To the Anonymous who said "The RAAF would be ill-advised to operate a niche aircraft like the A-10." (see how confusing this anonymous business is? Please take a leaf out of JRL's book and use a sign off if you won't bother to stick a name on your post). Exactly what constitutes a "niche" aircraft? What, like the 22 Eurocopter ARH Tigers, the 7 CH-47D's, 8 active C-130H's, 16 S-70B Seahawks, 6 Wedgetail, 5 MRTT tankers, or the now retired 14 active DH-4? Sorry I dont understand your point.

The RAAF would be much better served by having it's CAS in an A-10 than a Hornet. The control as you put it would be much more appropriate if put in the hands of an embedded ground controller or a Wedgetail which is after all the whole point of that aircraft, the "C" in AEW&C being a dead giveaway, or an "OA-10" rolled aircraft, which of course has a big 30mm gun to reinforce the point.

The Hornet has other fish to fry like air superiority, maritime patrol and attack and possibly in the near future Electronic Attack. Exactly how can we spread this force across so many roles and still be effective? There is nothing wrong with operating multiple airframe's to carry out a particular task, it both amuses and frustrates me when I hear critics state that we cannot operate multiple types anymore, at the same time that we operate small fleets both legacy and new for particular roles that apparently are exempt from their criticism of this practice. The reality is you operate the aircraft you need in the roles that must be filled and be prepared to pay the bill. I rather suspect that this "omni role is the most efficient" garbage has been peddled by airframe suppliers who hoped to shaft the opposition and take control of the market (see: Lockheed Martin).

In short their is a viable role for the A-10 in Australian service that would free up other RAAF assets to conduct operations that they would otherwise be possibly be constrained in doing if required to conduct basic CAS/FAC/BI work. Which after all is realistically all we can expect the ADF to be involved in given our operational history of the last 20+ years. And even if we did get involved in a higher level conflict, would that not justify even more having another airframe to act as Army support?

Canuck Fighter said...

Why would one want to use up a Hornet ($60M) on CAS missions when an A10 (<$20M) performs the job.

CAS Comparison:

Cost of aircraft - favours A10
Cost of operation - favours A10
Weapons load - call it even with slight edge to A10 because of the 30mm cannon
Mission readiness record - favours A10
Damage/redundancy systems - favours A10
Endurance over the battlefield - favours A10
Time to target - favours F18

The argument that is being used in the US right now is that budgets are being cut and that equipment has to be multi purpose because there is less money. This is a "snow job". Even with the recent cuts, the DOD budget is still at historically high levels. It's like saying, my budget was 300, then it became 600, now I have to do cutbacks and "CUT" it to 500. It's still 500.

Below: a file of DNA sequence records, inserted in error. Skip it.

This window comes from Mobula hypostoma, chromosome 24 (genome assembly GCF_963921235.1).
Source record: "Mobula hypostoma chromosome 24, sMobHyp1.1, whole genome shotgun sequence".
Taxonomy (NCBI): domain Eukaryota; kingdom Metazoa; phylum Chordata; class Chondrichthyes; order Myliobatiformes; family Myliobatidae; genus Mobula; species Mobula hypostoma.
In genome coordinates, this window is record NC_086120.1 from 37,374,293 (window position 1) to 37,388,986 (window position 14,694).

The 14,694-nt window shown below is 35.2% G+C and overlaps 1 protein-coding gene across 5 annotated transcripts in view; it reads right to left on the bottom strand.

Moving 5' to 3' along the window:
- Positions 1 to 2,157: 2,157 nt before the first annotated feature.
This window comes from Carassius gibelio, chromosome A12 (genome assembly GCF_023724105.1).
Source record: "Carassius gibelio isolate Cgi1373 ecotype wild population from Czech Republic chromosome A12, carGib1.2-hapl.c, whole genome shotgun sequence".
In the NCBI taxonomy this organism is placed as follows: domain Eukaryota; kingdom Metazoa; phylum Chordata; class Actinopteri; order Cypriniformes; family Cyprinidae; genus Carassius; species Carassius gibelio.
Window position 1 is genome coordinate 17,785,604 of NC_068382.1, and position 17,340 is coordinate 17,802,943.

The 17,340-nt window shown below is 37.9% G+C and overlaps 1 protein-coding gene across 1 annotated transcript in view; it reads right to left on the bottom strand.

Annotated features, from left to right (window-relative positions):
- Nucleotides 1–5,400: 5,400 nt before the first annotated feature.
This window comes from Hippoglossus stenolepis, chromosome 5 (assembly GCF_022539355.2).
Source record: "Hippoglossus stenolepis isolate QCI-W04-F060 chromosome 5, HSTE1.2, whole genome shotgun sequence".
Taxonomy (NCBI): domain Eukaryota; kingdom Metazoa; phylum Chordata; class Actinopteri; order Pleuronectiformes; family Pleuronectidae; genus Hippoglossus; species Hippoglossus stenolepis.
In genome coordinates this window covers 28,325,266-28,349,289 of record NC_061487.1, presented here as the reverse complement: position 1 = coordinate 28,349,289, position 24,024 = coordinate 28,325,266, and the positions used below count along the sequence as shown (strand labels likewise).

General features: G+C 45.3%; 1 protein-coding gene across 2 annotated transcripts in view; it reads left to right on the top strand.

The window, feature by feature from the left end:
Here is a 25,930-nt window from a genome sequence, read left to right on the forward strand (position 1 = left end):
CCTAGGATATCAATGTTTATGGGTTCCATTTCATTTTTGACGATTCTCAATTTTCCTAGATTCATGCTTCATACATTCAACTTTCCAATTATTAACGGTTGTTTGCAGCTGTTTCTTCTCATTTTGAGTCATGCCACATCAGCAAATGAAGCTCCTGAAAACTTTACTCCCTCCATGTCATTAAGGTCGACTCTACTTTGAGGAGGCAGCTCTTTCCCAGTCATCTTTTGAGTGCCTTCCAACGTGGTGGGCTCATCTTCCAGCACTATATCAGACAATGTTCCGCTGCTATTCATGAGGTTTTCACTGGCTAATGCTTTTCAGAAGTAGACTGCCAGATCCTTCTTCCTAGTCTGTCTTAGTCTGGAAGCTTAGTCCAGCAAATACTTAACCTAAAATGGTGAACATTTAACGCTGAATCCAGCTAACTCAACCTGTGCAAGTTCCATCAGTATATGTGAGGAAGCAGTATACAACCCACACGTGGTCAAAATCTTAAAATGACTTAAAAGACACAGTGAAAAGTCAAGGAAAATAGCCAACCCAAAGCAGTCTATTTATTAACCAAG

The problem has been the plethora of sexy, high expenditure, going no where programs in the Navy, airforce and army, which have been poorly managed.
US defense spending is equal to the next 12 countries, many of which are NATO allies. I fail to understand why oversight does not see through this crap.

Anonymous said...

The problem of a CAS only fast jet aircraft would primarily be the back end required to support it.

Groundcrew, aircrew, logistics chain, facilities, wing headquarters, national capability development....

The RAAF aircrew training system is stretched already producing F/A-18 pilots... We'd need more Hawks, foreign instructors etc....

The F/A-18 (supplemented by ARH) already more than adequately fulfills what CAS need we have. Offensive air support can only happen when control of the air is achieved. The synergy of the F/A-18 is that it can fulfill the roles of airpower in order of priority; control of the air, strike, offensive air support.

scoot7 said...

Things seemingly forgotten (in no order):
The greater skills of a pilot with dedicated mission training; an A-10 pilot spending 90% of his time doing CAS with real JTACs, or an F-16 spending 10% (not counting long-lead predeployment spinup).
The ability to operate below a 1000' cloud ceiling with poor vis against a target that does not allow JDAM (moving, close prox to friendlies, collateral concerns, etc).
The reality of the target-acquisition fairytale: VERY frequently the small unit taking fire is unsure of the exact target location- "on that ridge" or "in that treeline" often means saturate an area with effects at least well enough for the patrol to survive the ambush and move to real cover. GAU8 is flexible enough for that, a full load of 2 GBU38s is not. Infantry will not be excited about either having to lug around a laser designator or having to take the time to set up the equipment to generate high quality coordinates to drop an SDB on (if your range-finder is off by a degree of azimuth, the enemy keeps shooting).
The efficiency/reduced logistics of flying 3hrs on 9k of gas.
Carrying a variety of ordnance on all missions: WP rockets to mark/verify difficult to find targets, AGM65s for tough armor or movers, gun for armor or movers or 'other', IR illumination flares to light up the battlefield for the ground forces (the support in Close Air Support is not just blowing stuff up), and GBUs of course.